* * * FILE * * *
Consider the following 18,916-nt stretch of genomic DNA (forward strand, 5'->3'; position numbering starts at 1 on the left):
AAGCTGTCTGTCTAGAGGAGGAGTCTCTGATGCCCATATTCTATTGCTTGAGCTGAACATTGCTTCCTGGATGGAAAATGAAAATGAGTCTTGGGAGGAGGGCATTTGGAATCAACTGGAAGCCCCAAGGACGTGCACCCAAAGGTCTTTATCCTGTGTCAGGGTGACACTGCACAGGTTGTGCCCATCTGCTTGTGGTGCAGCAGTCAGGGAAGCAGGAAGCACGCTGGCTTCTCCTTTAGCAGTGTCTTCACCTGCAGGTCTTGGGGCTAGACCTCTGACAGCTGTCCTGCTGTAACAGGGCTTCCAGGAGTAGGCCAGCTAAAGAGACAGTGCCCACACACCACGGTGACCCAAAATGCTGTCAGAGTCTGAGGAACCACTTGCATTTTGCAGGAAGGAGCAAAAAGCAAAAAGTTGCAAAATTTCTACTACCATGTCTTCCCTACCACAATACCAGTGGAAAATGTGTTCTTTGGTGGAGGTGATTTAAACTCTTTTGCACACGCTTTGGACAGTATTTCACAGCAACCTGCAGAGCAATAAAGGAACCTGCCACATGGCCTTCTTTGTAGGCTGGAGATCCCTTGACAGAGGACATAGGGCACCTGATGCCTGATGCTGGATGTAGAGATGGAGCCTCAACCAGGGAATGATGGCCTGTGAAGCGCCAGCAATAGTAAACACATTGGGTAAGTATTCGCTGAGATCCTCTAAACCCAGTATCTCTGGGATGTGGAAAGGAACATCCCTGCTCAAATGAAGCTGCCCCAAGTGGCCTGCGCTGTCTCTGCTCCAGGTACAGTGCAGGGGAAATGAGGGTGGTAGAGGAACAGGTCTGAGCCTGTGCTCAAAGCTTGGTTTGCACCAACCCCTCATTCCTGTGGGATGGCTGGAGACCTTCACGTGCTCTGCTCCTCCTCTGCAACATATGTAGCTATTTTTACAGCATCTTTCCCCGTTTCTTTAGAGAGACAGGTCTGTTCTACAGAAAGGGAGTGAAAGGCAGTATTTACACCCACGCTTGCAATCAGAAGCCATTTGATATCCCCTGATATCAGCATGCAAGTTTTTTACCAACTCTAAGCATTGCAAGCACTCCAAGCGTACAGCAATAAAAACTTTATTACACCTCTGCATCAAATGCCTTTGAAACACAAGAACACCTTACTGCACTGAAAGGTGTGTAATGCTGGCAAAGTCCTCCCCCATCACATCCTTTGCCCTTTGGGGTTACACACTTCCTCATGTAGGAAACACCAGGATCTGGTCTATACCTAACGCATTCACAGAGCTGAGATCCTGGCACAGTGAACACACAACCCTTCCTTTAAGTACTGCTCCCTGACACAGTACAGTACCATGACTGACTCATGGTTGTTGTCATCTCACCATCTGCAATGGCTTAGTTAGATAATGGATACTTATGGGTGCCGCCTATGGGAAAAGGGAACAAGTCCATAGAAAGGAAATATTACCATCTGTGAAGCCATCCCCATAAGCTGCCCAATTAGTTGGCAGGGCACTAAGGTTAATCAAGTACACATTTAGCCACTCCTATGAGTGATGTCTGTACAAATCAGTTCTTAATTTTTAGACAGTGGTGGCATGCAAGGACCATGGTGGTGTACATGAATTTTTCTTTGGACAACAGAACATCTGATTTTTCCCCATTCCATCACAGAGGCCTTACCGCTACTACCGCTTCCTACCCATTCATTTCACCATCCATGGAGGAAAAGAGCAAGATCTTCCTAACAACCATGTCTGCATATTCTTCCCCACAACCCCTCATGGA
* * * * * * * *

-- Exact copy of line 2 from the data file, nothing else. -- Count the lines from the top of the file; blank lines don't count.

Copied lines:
AAGCTGTCTGTCTAGAGGAGGAGTCTCTGATGCCCATATTCTATTGCTTGAGCTGAACATTGCTTCCTGGATGGAAAATGAAAATGAGTCTTGGGAGGAGGGCATTTGGAATCAACTGGAAGCCCCAAGGACGTGCACCCAAAGGTCTTTATCCTGTGTCAGGGTGACACTGCACAGGTTGTGCCCATCTGCTTGTGGTGCAGCAGTCAGGGAAGCAGGAAGCACGCTGGCTTCTCCTTTAGCAGTGTCTTCACCTGCAGGTCTTGGGGCTAGACCTCTGACAGCTGTCCTGCTGTAACAGGGCTTCCAGGAGTAGGCCAGCTAAAGAGACAGTGCCCACACACCACGGTGACCCAAAATGCTGTCAGAGTCTGAGGAACCACTTGCATTTTGCAGGAAGGAGCAAAAAGCAAAAAGTTGCAAAATTTCTACTACCATGTCTTCCCTACCACAATACCAGTGGAAAATGTGTTCTTTGGTGGAGGTGATTTAAACTCTTTTGCACACGCTTTGGACAGTATTTCACAGCAACCTGCAGAGCAATAAAGGAACCTGCCACATGGCCTTCTTTGTAGGCTGGAGATCCCTTGACAGAGGACATAGGGCACCTGATGCCTGATGCTGGATGTAGAGATGGAGCCTCAACCAGGGAATGATGGCCTGTGAAGCGCCAGCAATAGTAAACACATTGGGTAAGTATTCGCTGAGATCCTCTAAACCCAGTATCTCTGGGATGTGGAAAGGAACATCCCTGCTCAAATGAAGCTGCCCCAAGTGGCCTGCGCTGTCTCTGCTCCAGGTACAGTGCAGGGGAAATGAGGGTGGTAGAGGAACAGGTCTGAGCCTGTGCTCAAAGCTTGGTTTGCACCAACCCCTCATTCCTGTGGGATGGCTGGAGACCTTCACGTGCTCTGCTCCTCCTCTGCAACATATGTAGCTATTTTTACAGCATCTTTCCCCGTTTCTTTAGAGAGACAGGTCTGTTCTACAGAAAGGGAGTGAAAGGCAGTATTTACACCCACGCTTGCAATCAGAAGCCATTTGATATCCCCTGATATCAGCATGCAAGTTTTTTACCAACTCTAAGCATTGCAAGCACTCCAAGCGTACAGCAATAAAAACTTTATTACACCTCTGCATCAAATGCCTTTGAAACACAAGAACACCTTACTGCACTGAAAGGTGTGTAATGCTGGCAAAGTCCTCCCCCATCACATCCTTTGCCCTTTGGGGTTACACACTTCCTCATGTAGGAAACACCAGGATCTGGTCTATACCTAACGCATTCACAGAGCTGAGATCCTGGCACAGTGAACACACAACCCTTCCTTTAAGTACTGCTCCCTGACACAGTACAGTACCATGACTGACTCATGGTTGTTGTCATCTCACCATCTGCAATGGCTTAGTTAGATAATGGATACTTATGGGTGCCGCCTATGGGAAAAGGGAACAAGTCCATAGAAAGGAAATATTACCATCTGTGAAGCCATCCCCATAAGCTGCCCAATTAGTTGGCAGGGCACTAAGGTTAATCAAGTACACATTTAGCCACTCCTATGAGTGATGTCTGTACAAATCAGTTCTTAATTTTTAGACAGTGGTGGCATGCAAGGACCATGGTGGTGTACATGAATTTTTCTTTGGACAACAGAACATCTGATTTTTCCCCATTCCATCACAGAGGCCTTACCGCTACTACCGCTTCCTACCCATTCATTTCACCATCCATGGAGGAAAAGAGCAAGATCTTCCTAACAACCATGTCTGCATATTCTTCCCCACAACCCCTCATGGA